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Hillary Kaell, Yale University
(THE CONVERSATION) World Vision, the world’s largest Christian humanitarian organization, revised its 70-year-old child sponsorship model in 2019. Initially piloted in seven churches across the United States, it claims to “flip the script” with its new Chosen program.
Donors still pay a set amount each month to aid a child in a low-income country, with whom they can write letters and exchange photos. But in the new program children select their donors instead of donors choosing them. World Vision is now extending the system to 22 countries, potentially affecting 180,000 children globally. Today, about 10 million children worldwide have sponsors, with 3.8 million tied to World Vision alone.
Chosen is World Vision’s latest response to an issue that has been on its radar since the 1970s. Critics, including scholars, journalists and even World Vision staff members, have argued that sponsorship augments donors’ sense of power while stripping poor children of theirs. Among other things, these critics have held that sponsorship lets people in wealthy nations “purchase” a foreign child to help.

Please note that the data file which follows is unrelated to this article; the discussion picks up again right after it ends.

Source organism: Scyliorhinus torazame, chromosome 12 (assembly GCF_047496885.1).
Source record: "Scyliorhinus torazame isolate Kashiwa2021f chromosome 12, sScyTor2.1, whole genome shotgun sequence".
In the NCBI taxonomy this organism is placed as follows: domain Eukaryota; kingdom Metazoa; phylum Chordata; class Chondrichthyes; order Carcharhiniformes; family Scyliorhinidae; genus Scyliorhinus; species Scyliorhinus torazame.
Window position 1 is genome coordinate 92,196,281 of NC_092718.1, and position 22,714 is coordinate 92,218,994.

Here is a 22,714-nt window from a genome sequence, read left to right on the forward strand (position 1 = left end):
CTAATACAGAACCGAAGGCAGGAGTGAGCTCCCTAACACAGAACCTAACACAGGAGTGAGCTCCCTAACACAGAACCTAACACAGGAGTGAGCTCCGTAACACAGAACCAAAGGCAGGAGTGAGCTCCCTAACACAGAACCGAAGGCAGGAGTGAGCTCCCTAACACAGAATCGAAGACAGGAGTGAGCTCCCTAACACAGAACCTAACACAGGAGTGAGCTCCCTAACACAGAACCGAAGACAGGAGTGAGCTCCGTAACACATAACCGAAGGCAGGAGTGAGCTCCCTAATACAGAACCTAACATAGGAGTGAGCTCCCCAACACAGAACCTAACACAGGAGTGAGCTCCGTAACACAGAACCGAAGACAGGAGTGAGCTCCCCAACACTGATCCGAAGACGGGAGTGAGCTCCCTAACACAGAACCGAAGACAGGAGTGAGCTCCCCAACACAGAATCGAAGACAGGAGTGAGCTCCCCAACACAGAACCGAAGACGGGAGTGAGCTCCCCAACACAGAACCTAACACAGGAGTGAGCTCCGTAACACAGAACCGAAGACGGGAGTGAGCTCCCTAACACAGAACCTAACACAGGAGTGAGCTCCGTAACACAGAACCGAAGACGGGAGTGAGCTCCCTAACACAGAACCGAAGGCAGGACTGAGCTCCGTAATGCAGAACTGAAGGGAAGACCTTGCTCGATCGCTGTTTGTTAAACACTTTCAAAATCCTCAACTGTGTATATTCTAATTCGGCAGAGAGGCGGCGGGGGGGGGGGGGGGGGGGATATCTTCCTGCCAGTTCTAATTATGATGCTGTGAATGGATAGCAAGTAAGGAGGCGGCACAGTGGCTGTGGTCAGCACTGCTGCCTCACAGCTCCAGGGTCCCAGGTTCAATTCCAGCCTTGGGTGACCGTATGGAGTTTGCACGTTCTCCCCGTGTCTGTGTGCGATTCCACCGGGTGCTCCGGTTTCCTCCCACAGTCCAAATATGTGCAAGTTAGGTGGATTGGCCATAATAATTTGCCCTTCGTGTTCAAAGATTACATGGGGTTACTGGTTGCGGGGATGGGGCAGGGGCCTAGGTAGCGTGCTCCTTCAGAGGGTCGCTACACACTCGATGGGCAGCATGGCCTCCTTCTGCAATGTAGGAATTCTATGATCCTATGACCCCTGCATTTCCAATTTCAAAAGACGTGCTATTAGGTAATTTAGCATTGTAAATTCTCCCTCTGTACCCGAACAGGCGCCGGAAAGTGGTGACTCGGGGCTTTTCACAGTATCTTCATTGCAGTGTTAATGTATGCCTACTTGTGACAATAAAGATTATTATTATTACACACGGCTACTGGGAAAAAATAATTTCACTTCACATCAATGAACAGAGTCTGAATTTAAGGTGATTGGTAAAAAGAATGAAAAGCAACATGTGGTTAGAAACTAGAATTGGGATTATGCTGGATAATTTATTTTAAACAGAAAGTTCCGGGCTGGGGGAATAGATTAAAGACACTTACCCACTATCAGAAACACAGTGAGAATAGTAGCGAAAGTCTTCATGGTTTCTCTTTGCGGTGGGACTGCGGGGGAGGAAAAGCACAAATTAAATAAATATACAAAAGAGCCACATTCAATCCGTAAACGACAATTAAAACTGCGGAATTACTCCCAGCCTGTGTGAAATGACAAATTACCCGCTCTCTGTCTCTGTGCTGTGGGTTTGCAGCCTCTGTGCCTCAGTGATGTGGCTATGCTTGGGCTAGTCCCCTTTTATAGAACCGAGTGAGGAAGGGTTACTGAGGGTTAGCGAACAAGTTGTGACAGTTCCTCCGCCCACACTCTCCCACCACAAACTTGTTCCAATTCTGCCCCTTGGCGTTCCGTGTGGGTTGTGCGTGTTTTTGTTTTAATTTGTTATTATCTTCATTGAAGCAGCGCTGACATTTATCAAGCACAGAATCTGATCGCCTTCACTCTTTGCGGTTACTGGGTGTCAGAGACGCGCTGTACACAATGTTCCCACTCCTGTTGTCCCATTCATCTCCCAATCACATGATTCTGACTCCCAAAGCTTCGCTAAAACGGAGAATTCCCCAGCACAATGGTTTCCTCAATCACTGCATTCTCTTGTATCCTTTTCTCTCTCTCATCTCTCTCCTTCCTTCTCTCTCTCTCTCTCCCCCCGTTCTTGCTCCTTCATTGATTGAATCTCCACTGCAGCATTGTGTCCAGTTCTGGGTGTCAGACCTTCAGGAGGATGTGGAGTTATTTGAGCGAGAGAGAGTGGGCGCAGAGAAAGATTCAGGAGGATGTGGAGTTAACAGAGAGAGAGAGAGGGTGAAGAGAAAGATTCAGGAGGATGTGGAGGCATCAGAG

Given these troubling power relations, and the association with buying a child, why do so many sponsorship nonprofits retain any kind of “choosing” at all?
Based on my recent book, “Christian Globalism at Home: Child Sponsorship in the United States,” my view is that choice is so embedded because of sponsorship’s little-known origins in Protestant Christianity and early capitalism. This history also clarifies why contemporary sponsors reject the parallels with a consumer purchase. For many sponsors, the difference lies in how they view God as the real driving force when they choose a child to support.
The roots of sponsorship
Historians have long assumed that secular humanitarians invented sponsorship just after World War I. Actually, the U.S. sponsorship model dates back to 1816, when the country’s first foreign missionaries started Protestant schools in Mumbai. The roots of this system extend even farther to a late 17th-century revolution in charitable fundraising.
European Protestants wanted alternatives to a medieval system in which charitable institutions depended largely on wealthy donors making deathbed bequests.